SBD/Issue 89/Facilities & Venues

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  • Skiing Uphill: Xanadu Still Without Deal For Indoor Mountain

    Xanadu Developers Still In
    Talks For Indoor Ski Mountain

    Over a year after winning the bid to develop Xanadu, Mills Corp. and Mack-Cali Realty “still don’t have an agreement to build” an indoor ski mountain and “have missed several payment and contract deadlines with the company that currently controls the snowmaking technology,” according to Matthew Futterman of the Newark STAR-LEDGER. The “Snow Dome” was a “key element of the developers’ winning bid.” Xanadu spokesperson Bob Sommer said Mills/Mack-Cali failed to come to an agreement with New Hampshire-based M-O-H Enterprises Principal Mark Hildonen, whose company holds the U.S. license for Acer Snowmec, a U.K.-based company that invented the indoor-snow making technology. Sommer added that the developers now are “attempting to work out a deal with Acer Snowmec executives in England.” However, Acer Snowmec Dir of North American Operations Nick Chappell noted that Hildonen would “control the company’s technology in North America for at least two more years.” NJSEA Chair Carl Goldberg said that he “was ‘hugely concerned’ with the developers’ failure to come up with a deal for the Snow Dome,” and added that the NJSEA “would not allow Xanadu to open without the indoor mountain.” NJSEA President & CEO George Zoffinger spoke to Acer Snowmec execs and Mills and Mack-Cali principals and said that he “felt confident Mills would be able to deliver the Snow Dome” (STAR-LEDGER, 1/26).

    SUIT OVER BALLPARK: In New Jersey, John Brennan reports Steve Kalafer, owner of the rights to the proposed independent Atlantic League Bergen Cliff Hawks, filed a lawsuit in New Jersey Superior Court yesterday claiming Mills and Mack-Cali “reneged on a deal to build” a minor league ballpark at Xanadu. The suit seeks an injunction “preventing the developers from following through on a vow to seek other baseball suitors if Kalafer has not agreed to a deal by March 1.” Kalafer is asking for “unspecified compensatory and punitive damages” (Bergen RECORD, 1/26).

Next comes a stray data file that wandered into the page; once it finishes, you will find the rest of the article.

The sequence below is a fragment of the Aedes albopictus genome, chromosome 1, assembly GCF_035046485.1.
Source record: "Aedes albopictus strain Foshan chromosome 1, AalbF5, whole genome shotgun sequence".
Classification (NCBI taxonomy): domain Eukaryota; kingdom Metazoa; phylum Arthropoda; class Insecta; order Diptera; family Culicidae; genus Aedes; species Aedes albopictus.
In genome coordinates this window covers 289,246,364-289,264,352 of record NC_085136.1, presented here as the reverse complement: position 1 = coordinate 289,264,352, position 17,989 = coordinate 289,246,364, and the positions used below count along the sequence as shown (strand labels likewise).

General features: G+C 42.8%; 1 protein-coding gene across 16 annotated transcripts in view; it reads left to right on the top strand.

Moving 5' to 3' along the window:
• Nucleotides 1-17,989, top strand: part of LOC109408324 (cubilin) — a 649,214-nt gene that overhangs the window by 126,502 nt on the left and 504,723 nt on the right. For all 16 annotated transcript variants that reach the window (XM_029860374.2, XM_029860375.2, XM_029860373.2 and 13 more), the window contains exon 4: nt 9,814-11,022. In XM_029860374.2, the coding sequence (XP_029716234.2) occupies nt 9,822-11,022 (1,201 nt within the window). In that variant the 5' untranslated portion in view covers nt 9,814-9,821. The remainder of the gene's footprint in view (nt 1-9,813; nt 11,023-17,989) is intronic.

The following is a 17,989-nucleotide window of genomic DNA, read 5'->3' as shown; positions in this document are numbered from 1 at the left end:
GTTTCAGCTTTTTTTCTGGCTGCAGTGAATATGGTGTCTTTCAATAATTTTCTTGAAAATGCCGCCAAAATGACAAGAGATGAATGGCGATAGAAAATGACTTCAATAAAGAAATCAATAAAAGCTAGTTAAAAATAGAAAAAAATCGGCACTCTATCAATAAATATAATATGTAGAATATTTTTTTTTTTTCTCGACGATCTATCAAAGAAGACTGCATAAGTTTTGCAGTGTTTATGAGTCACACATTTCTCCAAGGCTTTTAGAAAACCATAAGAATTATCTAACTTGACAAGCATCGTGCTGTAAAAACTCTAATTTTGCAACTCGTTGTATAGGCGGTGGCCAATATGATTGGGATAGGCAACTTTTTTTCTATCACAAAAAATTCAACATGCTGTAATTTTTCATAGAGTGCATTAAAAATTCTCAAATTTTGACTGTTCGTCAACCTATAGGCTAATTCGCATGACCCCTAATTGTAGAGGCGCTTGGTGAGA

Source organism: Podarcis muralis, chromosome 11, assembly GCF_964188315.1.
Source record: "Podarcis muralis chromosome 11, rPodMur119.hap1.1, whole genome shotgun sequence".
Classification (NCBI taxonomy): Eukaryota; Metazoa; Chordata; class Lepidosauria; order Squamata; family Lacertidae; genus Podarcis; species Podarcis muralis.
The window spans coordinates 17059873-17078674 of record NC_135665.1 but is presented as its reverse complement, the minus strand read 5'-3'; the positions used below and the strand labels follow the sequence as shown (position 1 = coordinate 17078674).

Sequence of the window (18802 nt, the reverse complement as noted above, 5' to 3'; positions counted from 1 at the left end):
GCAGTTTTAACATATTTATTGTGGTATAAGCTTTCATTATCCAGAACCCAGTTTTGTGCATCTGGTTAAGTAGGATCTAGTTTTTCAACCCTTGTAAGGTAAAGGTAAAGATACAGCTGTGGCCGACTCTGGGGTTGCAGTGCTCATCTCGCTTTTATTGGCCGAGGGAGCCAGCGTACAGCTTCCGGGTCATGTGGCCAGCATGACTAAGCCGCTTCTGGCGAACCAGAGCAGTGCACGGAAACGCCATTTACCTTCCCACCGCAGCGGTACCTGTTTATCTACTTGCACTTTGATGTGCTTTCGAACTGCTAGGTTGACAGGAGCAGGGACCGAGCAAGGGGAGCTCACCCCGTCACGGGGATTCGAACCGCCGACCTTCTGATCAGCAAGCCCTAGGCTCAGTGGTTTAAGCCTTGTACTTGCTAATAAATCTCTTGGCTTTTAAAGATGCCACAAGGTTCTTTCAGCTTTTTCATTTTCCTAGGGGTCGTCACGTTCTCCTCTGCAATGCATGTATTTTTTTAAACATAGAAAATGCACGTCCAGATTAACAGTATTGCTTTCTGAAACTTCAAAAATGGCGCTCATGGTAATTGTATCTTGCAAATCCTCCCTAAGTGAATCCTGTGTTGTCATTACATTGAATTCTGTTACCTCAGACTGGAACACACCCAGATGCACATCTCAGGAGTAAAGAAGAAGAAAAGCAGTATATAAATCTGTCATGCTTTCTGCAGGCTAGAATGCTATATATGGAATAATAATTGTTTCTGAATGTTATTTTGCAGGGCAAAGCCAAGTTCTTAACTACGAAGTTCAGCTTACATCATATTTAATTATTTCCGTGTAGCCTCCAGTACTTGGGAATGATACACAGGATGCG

Print | Tags: Atlanta Hawks, Atlanta Spirit, Facilities, NJSEA
  • D’Backs Plan To Have $3.3M LED Board Ready By April 11

    The D’Backs hope to have a new $3.3M LED display board and an “upgraded sound system installed at Chase Field in time for” their home opener on April 11, according to Nick Piecoro of the ARIZONA REPUBLIC. The display board will run from the right-field foul pole to the end of the overhang by Friday’s Front Row in left field. D’Backs President Rich Dozer said that it will be the “largest LED board in [MLB] and will be of as high a quality as any in the game.” Piecoro reported the cost is being paid for “mostly by a ‘renewal and refurbishment’ account to which both Maricopa County and the Diamondbacks have contributed.” The account was created when the ballpark was built. Because Glendale Arena and US Airways Center both have LED boards and the new Cardinals Stadium will have one, Dozer said the team and the county were “trying to make sure we stay in the same breath as those other facilities.” D’Backs Senior VP/Marketing & Communications Derrick Hall said that the team “hopes the upgrades will help not only in selling ads, but also in enhancing the game-day experience.” Piecoro wrote the team is also adding two “high-end, field-level suites” — one at the end of each dugout. The eight- to ten-person suites will cost $350,000-400,000 to build, and the team will charge about $250,000 per suite per season (ARIZONA REPUBLIC, 1/25).

    Print | Tags: Arizona Cardinals, Arizona Diamondbacks, Facilities, MLB, St. Louis Cardinals, US Airways
  • Drink It Up: Pepsi Center Remains A Top Fan-Friendly Arena